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10 Must-See Attractions in Norway


While Norway is known for its beautiful fjords, it has a lot more to offer than just that. With museums, 17th century houses, wharves and stone-paved streets, it's worth exploring every nook and cranny of Norway.

This article published with permission from Oyster Blog.

Whether you’re most excited to taste test the local food or check out the best hotels, it’s worth exploring every nook and cranny of Norway, which, of course, includes the major attractions. Though Norway may be known for its beautiful fjords, it has a lot more to offer than just that.

Check out the top 10 attractions in Norway.

[Editor’s note: Tourists might want to visit Norway in the summer when the weather is warmer, but late autumn to early spring is the best time to catch sight of the northern lights. PMD’s travel columnists, the Andersons, did that in 2012 in their Hunting the Aurora Borealis series. All 11 articles can be accessed at the bottom of the first.]

Bryggen, Bergen

The Hanseatic Wharf (bryggen is Norwegian for “wharf”) in Bergen is one of the city's iconic sights; the colorful row of 17th century wooden merchant houses is emblazoned on the cover of many a tourist brochure. And it is deservedly famous; though some of the houses were reconstructed after being burned down, a handful do date back to the 17th century, and wandering the narrow streets between them (today dotted with cafes and souvenir shops) feels like stepping back in time.

Oyster's pick for where to stay: Clarion Collection Hotel Havnekontoret

The Fjords

The fjords are unquestionably Norway's most famous attraction. There are numerous boat tours that shuttle visitors through these beautiful inlets, carved by glaciers thousands of years ago and today framed by steep green cliffs. Snow melt creates hundreds of waterfalls that flow into the channels.

Oyster's pick for where to stay: Fretheim Hotel, Norway

Viking Ship Museum, Oslo

The fierce Viking warriors that ruled this country during medieval times left behind numerous artifacts that are on display in Norway's museums today. By far the most notable are the full-size ships discovered in Viking burial mounds, which provided historians with important insight into the shipbuilding methods and customs of this seafaring society.

Oyster's pick for where to stay: Carlton Oslo Hotel Guldsmeden

Old Town Bridge and Wharves, Trondheim

Trondheim's Old Town Bridge was first constructed in 1681, and today is popular with tourists for its picturesque view of the brightly painted rows of 18th century wharves that line the Nidelva River.

Oyster's pick for where to stay: Clarion Collection Hotel Grand Olav

Vigeland Sculpture Park, Oslo

The sculptor Gustav Vigeland was one of Norway's most revered artists, and today visitors flock to the Vigeland Sculpture Arrangement in Frogner Park. This lovely area includes a grand boulevard lined with statues; a large fountain with sculptural reliefs representing aging, death, and rebirth; and giant Monolith of carved human figures. The lush greenery, pond, and picnic areas make it particularly pleasant in nice weather.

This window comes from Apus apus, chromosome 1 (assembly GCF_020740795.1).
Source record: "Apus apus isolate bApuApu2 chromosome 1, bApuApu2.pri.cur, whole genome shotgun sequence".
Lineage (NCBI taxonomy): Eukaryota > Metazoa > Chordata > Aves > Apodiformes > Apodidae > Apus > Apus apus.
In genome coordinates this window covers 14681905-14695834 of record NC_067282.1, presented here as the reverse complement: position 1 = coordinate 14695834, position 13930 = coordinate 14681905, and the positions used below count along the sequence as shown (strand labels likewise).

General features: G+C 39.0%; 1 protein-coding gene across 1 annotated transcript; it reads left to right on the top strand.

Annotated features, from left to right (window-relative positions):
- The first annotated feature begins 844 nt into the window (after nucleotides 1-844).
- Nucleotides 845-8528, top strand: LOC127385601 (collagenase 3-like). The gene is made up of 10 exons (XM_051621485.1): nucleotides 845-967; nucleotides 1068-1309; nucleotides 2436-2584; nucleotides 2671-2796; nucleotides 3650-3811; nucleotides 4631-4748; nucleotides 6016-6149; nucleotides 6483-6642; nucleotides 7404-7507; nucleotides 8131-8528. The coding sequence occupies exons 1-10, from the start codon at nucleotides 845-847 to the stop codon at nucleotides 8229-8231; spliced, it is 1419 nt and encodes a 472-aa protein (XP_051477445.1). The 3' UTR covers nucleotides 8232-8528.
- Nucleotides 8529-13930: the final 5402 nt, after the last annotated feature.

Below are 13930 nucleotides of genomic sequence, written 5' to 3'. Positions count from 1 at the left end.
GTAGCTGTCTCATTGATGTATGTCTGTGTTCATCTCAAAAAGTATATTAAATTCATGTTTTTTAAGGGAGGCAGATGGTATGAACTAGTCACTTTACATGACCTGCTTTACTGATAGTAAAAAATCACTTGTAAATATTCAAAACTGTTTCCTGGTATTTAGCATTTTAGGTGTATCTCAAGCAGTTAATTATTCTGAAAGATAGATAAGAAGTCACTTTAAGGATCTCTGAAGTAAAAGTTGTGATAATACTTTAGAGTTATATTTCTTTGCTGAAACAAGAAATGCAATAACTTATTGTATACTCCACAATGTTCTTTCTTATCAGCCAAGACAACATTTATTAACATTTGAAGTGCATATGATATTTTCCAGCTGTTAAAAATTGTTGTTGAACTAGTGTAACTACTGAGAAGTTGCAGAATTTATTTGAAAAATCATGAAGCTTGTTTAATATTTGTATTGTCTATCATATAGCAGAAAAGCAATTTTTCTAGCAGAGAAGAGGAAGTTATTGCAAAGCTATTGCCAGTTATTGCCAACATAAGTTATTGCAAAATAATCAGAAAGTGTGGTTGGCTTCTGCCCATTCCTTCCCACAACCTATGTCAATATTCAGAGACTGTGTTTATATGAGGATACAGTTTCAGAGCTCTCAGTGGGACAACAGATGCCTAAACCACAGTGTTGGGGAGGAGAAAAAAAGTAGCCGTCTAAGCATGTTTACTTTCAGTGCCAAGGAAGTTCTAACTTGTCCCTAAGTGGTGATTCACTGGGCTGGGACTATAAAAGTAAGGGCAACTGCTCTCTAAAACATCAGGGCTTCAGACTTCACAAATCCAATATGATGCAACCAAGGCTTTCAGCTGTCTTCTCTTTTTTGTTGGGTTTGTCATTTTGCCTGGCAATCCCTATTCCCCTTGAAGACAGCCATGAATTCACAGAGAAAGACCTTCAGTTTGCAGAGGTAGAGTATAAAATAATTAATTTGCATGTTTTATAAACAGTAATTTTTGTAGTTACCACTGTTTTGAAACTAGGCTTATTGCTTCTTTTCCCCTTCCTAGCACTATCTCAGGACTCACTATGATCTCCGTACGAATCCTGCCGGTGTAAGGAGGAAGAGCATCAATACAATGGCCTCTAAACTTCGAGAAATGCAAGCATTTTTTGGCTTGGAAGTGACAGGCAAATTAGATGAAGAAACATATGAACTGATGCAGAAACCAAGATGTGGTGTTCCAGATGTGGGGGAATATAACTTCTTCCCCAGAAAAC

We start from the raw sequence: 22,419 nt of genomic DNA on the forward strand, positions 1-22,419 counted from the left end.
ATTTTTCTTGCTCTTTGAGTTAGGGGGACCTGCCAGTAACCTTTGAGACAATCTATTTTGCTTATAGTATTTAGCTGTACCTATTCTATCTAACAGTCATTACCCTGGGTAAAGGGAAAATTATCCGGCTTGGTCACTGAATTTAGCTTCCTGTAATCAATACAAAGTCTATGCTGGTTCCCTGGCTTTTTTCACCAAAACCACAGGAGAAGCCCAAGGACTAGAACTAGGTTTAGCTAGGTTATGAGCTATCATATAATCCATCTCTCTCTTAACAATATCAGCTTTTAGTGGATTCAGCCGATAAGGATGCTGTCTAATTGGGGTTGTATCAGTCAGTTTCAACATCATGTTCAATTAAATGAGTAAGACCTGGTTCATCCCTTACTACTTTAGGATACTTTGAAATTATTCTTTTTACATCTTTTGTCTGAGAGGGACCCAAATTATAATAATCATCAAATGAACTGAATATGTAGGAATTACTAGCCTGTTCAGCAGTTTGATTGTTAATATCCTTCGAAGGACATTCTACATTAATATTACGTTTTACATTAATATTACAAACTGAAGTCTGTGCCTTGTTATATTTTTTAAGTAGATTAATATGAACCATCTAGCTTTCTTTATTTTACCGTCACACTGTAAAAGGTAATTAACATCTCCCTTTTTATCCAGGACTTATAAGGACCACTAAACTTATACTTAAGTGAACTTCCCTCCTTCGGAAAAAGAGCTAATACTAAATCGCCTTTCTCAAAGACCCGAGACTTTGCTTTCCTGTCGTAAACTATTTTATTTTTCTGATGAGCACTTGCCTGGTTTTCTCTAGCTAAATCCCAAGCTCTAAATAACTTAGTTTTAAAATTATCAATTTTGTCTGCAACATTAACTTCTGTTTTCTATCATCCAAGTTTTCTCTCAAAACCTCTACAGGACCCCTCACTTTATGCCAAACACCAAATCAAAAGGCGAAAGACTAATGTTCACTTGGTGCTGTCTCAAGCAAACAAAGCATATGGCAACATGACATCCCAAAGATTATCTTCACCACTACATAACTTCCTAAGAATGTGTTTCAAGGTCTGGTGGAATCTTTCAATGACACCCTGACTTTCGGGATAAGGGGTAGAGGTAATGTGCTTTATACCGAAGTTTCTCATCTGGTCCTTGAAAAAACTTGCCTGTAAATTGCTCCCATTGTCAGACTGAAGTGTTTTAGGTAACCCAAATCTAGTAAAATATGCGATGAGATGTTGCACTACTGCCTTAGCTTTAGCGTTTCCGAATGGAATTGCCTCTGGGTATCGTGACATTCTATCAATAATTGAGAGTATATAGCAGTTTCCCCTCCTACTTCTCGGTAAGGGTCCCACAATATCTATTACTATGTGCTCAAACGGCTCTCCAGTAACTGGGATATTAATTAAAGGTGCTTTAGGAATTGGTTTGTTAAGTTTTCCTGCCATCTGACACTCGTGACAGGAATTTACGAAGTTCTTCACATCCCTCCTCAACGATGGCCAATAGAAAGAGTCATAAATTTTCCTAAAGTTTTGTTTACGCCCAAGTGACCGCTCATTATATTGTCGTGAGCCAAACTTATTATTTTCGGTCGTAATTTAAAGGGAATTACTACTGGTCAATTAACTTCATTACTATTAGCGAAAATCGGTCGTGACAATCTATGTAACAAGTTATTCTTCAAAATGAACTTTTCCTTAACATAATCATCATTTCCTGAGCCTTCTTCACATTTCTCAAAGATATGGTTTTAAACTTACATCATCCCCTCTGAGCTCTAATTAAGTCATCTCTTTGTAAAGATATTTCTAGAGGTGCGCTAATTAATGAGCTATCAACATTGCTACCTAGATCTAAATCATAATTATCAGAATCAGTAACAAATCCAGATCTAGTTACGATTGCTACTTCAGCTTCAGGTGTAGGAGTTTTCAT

Oyster's pick for where to stay: Saga Hotel Oslo

Old Stavanger

Like all Norwegian cities, Stavanger has been ravaged by fire many times over the years, but this adorable little pocket of 18th century houses has survived, and gives visitors a glimpse into an earlier era. The white wooden buildings with flowering gardens line cobblestone streets, and are the subject of many a tourist photo.

Oyster's pick for where to stay: Comfort Hotel Square

Edvard Munch Museum, Oslo

Even those who know nothing about Norway have almost certainly heard of Norwegian artist Edvard Munch's painting The Scream. Munch is, to date, one of the world's best-known Norwegians, and Norway is understandably proud of his accomplishments. The Edvard Munch Museum is a must-see for anyone who appreciates Post-Impressionism and wishes to see an impressive selection of the artist's works (including his most famous).

Oyster's pick for where to stay: Radisson Blu Plaza Hotel, Oslo

Bakklandet, Trondheim

Bakklandet, a thoroughfare on the eastern bank of the Nidelva River that's home to revitalized historic workers' houses, is Trondheim's most charming area. An assortment of cute cafés, book stores and shops can be found here. It's worth visiting just to wander along the stone-paved street.

Oyster's pick for where to stay: Britannia Hotel

Homenkollbakken Ski Jump, Oslo

Annual ski jumping competitions are held at the Holmenkollbakken Ski Jump, but tourists come year-round to ride the elevator to the top of the jump and take in the panoramic city views. There is also an interesting museum on-site about the history of skiing in Norway.

Oyster's pick for where to stay: Comfort Hotel Grand Central

Aker Brygge Wharf, Oslo

The post-industrial Aker Byrgge waterfront is a popular area to explore. In nice weather, locals and tourists alike can be found strolling up and down the Stranden, lining up at the ice cream and hot dog stands, sitting on the benches to watch the boats, and dining at the outdoor restaurant tables along the street.

Oyster's pick for where to stay: Hotel Continental

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